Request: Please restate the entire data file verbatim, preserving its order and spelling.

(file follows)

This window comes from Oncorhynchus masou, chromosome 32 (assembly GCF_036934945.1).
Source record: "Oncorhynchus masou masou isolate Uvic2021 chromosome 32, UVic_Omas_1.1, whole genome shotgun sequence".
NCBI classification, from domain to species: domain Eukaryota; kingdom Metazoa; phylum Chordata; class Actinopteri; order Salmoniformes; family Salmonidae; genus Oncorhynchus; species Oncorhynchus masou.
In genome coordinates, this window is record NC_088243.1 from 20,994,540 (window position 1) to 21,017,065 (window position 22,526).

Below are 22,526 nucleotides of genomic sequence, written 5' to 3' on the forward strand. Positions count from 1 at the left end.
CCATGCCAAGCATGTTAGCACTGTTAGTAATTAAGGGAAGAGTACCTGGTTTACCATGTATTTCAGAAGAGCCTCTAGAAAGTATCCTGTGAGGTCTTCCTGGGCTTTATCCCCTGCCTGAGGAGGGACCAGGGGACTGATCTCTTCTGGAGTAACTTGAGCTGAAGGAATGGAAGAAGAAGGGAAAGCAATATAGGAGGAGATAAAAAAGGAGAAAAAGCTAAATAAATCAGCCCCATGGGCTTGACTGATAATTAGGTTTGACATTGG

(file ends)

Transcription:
This window comes from Oncorhynchus masou, chromosome 32 (assembly GCF_036934945.1).
Source record: "Oncorhynchus masou masou isolate Uvic2021 chromosome 32, UVic_Omas_1.1, whole genome shotgun sequence".
NCBI classification, from domain to species: domain Eukaryota; kingdom Metazoa; phylum Chordata; class Actinopteri; order Salmoniformes; family Salmonidae; genus Oncorhynchus; species Oncorhynchus masou.
In genome coordinates, this window is record NC_088243.1 from 20,994,540 (window position 1) to 21,017,065 (window position 22,526).

Below are 22,526 nucleotides of genomic sequence, written 5' to 3' on the forward strand. Positions count from 1 at the left end.
CCATGCCAAGCATGTTAGCACTGTTAGTAATTAAGGGAAGAGTACCTGGTTTACCATGTATTTCAGAAGAGCCTCTAGAAAGTATCCTGTGAGGTCTTCCTGGGCTTTATCCCCTGCCTGAGGAGGGACCAGGGGACTGATCTCTTCTGGAGTAACTTGAGCTGAAGGAATGGAAGAAGAAGGGAAAGCAATATAGGAGGAGATAAAAAAGGAGAAAAAGCTAAATAAATCAGCCCCATGGGCTTGACTGATAATTAGGTTTGACATTGG